Trying to Make Sense of Afghanistan

If you read the newspapers regularly, you’ll have noted that Afghanistan is in the news, again. I’d written two blog posts about Afghanistan last year, before the Covid madness started in right earnest.

Here’s the first of those, and here is the second. Here are other posts on EFE where Afghanistan has been mentioned.

Why are we talking about Afghanistan again? Because, well, plus ça change, plus c’est la même chose.

With the Resolute Support Mission (RSM) — a US-dominated support force — planning to complete the withdrawal process by September 11, another chapter in Afghanistan’s political journey is set to begin.

As always, read the whole thing, please. But the point that I take away, more than any other, is that the last twenty years has mostly been about the Taliban biding its time. And Afghans have been biding their time, in one way or another for a very long time now:

It has customs, and it has traditions, but it doesn’t have rules, and good luck trying to impose them. The British tried (thrice) as did the Russians and now the Americans, but Afghanistan has proven to be the better of all of them.

Splainer had a feature on this yesterday, and just in case you’re not subscribers, I’ll share here some of the links from their write-up about Afghanistan yesterday (and please do consider subscribing, it’s well worth the money!)

That last link, the paper from Carnegie, really is a very good read:

Lastly, John Lewis Gaddis’s warning about history—that it has a “habit of making bad prophets out of both those who make and those who chronicle it”—remains equally true in contemporary times. This paper is based on the premise that the United States will withdraw troops from Afghanistan at some point in the next two years and that the Taliban or parts of the movement, in some form or shape, will be politically represented in Kabul or, at the very least, be more involved than it is at present in Afghanistan’s democratic politics as the troop drawdown is completed. These are the foundational assumptions of our observations and analysis. Should they be wrong, we must be and are prepared to be called poor prophets.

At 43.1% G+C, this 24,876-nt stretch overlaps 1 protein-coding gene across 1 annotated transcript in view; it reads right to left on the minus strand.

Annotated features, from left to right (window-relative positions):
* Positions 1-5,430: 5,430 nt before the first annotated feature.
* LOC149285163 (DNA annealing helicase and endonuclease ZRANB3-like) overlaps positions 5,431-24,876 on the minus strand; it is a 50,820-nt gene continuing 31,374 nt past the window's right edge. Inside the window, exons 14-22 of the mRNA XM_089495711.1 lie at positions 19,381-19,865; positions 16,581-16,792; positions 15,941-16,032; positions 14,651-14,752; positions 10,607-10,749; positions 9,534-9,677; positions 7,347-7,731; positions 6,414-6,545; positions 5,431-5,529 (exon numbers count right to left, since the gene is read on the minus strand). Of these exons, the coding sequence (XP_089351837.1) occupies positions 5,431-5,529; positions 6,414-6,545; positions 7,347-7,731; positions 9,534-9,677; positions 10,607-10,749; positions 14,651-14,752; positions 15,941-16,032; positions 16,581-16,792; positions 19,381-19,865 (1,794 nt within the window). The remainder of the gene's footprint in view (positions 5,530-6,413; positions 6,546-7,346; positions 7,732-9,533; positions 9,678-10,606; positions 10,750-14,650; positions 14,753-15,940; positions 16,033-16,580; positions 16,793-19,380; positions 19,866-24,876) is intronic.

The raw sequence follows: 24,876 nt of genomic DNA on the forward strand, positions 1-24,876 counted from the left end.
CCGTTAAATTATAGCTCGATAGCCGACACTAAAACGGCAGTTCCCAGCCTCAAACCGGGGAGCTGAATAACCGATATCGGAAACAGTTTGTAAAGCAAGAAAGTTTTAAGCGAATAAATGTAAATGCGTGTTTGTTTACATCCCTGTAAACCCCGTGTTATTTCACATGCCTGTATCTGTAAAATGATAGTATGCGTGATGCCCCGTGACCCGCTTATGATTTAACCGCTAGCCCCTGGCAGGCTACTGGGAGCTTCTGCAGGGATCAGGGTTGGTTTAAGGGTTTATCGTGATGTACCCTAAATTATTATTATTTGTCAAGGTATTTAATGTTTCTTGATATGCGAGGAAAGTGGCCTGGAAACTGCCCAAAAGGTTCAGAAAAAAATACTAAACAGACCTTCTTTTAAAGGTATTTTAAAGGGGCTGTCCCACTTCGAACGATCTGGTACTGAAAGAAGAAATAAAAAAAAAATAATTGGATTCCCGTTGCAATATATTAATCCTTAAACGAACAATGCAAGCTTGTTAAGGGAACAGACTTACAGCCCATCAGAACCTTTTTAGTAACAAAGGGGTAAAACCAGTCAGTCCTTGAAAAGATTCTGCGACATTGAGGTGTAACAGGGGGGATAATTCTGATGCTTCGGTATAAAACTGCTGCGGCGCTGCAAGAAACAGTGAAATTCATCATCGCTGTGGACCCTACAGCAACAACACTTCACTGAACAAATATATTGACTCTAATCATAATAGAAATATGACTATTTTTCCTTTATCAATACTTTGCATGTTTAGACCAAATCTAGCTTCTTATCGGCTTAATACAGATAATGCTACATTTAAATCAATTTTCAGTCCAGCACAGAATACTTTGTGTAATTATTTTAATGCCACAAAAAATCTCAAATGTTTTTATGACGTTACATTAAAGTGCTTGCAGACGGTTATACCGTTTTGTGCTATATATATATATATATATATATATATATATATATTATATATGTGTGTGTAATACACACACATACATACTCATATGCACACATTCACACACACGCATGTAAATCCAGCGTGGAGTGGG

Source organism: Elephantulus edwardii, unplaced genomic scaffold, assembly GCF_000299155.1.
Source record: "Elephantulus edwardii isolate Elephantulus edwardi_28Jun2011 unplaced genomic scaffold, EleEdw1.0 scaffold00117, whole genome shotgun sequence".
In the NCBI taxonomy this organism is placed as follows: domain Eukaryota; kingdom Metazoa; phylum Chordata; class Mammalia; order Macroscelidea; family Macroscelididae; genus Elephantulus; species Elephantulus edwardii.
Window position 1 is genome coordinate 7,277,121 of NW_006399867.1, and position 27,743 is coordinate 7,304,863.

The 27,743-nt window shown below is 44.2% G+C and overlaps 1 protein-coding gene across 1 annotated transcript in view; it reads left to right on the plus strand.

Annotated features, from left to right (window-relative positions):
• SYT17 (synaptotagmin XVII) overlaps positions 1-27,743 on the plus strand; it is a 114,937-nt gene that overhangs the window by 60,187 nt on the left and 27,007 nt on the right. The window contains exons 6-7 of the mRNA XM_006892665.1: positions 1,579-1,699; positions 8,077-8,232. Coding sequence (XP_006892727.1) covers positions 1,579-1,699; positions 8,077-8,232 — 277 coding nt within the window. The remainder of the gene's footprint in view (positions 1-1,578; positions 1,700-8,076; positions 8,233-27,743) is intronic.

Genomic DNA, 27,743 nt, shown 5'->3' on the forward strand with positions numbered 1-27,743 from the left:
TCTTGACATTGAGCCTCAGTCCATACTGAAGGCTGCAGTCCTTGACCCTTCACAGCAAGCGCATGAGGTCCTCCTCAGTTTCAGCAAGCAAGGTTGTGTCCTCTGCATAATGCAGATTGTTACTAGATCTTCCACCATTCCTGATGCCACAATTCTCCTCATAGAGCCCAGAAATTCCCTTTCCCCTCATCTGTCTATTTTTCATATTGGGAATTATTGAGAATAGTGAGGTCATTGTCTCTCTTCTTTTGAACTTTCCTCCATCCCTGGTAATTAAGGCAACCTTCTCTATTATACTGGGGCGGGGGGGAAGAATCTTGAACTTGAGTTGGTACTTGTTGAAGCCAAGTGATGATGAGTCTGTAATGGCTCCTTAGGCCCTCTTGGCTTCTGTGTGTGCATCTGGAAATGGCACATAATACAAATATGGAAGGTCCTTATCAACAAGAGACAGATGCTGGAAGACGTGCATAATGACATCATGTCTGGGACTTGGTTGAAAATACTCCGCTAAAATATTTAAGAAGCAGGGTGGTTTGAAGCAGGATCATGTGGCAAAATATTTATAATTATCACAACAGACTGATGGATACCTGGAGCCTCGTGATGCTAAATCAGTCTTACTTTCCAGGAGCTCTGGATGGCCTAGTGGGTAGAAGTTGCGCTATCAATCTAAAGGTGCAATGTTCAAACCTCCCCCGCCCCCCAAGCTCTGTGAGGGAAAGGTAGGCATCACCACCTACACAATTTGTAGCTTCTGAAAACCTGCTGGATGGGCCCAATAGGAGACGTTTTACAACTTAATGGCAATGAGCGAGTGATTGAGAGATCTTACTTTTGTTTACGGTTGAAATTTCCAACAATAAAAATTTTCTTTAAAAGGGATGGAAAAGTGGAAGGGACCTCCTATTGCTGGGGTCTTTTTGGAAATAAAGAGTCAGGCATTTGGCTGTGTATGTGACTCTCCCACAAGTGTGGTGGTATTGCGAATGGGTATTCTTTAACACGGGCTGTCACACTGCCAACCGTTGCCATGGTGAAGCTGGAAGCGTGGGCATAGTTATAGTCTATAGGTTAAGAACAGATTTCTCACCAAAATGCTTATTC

Pretty good propheteering, if you ask me.1

Also, a quote that I liked enough to record in my notes separately:

Assessing risks is a risky business

But outside of all of those links, there is something else that I read today that I wanted to share with you today. This essay/article came out in the Times of India yesterday, and it is an absolute must read:

All such data help ask relevant questions, whose answers can mostly be found through the old-school forms of immersive reporting and fieldwork, neither of which happens much. There is no substitute for the insights one gains from spending time on the ground, talking to voters, to party workers, to local observers and journalists, listening to their woes and views.
This requires greater engagement than asking generic questions at tea stalls or speaking to party spokespersons. Ideally, data work and fieldwork should go hand in hand, as no ground investigation can provide the larger picture without the backing of empirical evidence. Instead of doing that, we move from one election to the next without paying attention to what happens between them.

Again, read the whole thing, but the reason I put this up here is because what Gilles Verniers is speaking about over here can also apply to Afghanistan. Replace the word “election” with “war”, and I argue that is mostly the same story.

Which brings me to my last link for the day:

In the tiny village of Pigish, inhabited by peaceful Shia Ismaili farmers, five busy water mills hum through the autumn harvest season. Just as in medieval Europe, each mill is taxed by the government, and each mill is family owned. Milling is a time-honored profession, passed down through bloodlines for decades, centuries. The farmers push their sacks of wheat to the mills in wheelbarrows. These barrows are often made of rough planks. The people of the Wakhan also construct their own mud-brick houses, hew their own poplar roof beams, stitch their own burlap donkey saddles, braid their own yak hair ropes, carve their own wooden shovels, and build their own stone aqueducts. These handmade surfaces of life make the Wakhan Corridor a pleasure to walk through. Lay your palms on the skin-polished grip of a willow ax handle: The body remembers.

It is one thing to read about the wars in Afghanistan, and the strategies, the geopolitics and all of that. But every now and then, it makes sense to also get a sense of the lives of the people of Afghanistan. Not just this article, please read the entire series of articles based on Afghanistan.

And then the rest of the series, of course. Paul Salopek does truly remarkable work, and no matter how anybody phrases it, that would still be an understatement.

  1. I plan to restrict myself to one bad pun every week. Or try to, at any rate.[]